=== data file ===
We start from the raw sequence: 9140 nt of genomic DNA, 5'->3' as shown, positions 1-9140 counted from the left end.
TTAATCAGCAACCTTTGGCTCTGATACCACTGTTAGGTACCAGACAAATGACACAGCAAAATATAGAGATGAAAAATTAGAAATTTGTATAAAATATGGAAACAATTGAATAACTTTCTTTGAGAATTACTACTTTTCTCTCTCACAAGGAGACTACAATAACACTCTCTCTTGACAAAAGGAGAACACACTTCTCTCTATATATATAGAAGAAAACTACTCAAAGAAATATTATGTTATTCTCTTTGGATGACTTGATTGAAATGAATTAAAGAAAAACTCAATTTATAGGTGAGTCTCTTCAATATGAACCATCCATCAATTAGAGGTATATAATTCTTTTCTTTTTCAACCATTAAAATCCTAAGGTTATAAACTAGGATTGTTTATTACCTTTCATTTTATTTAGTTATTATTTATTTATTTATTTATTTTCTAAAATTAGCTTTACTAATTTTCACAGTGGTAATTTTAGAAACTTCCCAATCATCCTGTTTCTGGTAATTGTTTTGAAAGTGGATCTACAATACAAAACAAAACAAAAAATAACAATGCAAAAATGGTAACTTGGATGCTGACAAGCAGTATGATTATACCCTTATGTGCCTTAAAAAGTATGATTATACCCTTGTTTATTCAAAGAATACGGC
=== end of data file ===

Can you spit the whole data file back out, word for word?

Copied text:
We start from the raw sequence: 9140 nt of genomic DNA, 5'->3' as shown, positions 1-9140 counted from the left end.
TTAATCAGCAACCTTTGGCTCTGATACCACTGTTAGGTACCAGACAAATGACACAGCAAAATATAGAGATGAAAAATTAGAAATTTGTATAAAATATGGAAACAATTGAATAACTTTCTTTGAGAATTACTACTTTTCTCTCTCACAAGGAGACTACAATAACACTCTCTCTTGACAAAAGGAGAACACACTTCTCTCTATATATATAGAAGAAAACTACTCAAAGAAATATTATGTTATTCTCTTTGGATGACTTGATTGAAATGAATTAAAGAAAAACTCAATTTATAGGTGAGTCTCTTCAATATGAACCATCCATCAATTAGAGGTATATAATTCTTTTCTTTTTCAACCATTAAAATCCTAAGGTTATAAACTAGGATTGTTTATTACCTTTCATTTTATTTAGTTATTATTTATTTATTTATTTATTTTCTAAAATTAGCTTTACTAATTTTCACAGTGGTAATTTTAGAAACTTCCCAATCATCCTGTTTCTGGTAATTGTTTTGAAAGTGGATCTACAATACAAAACAAAACAAAAAATAACAATGCAAAAATGGTAACTTGGATGCTGACAAGCAGTATGATTATACCCTTATGTGCCTTAAAAAGTATGATTATACCCTTGTTTATTCAAAGAATACGGC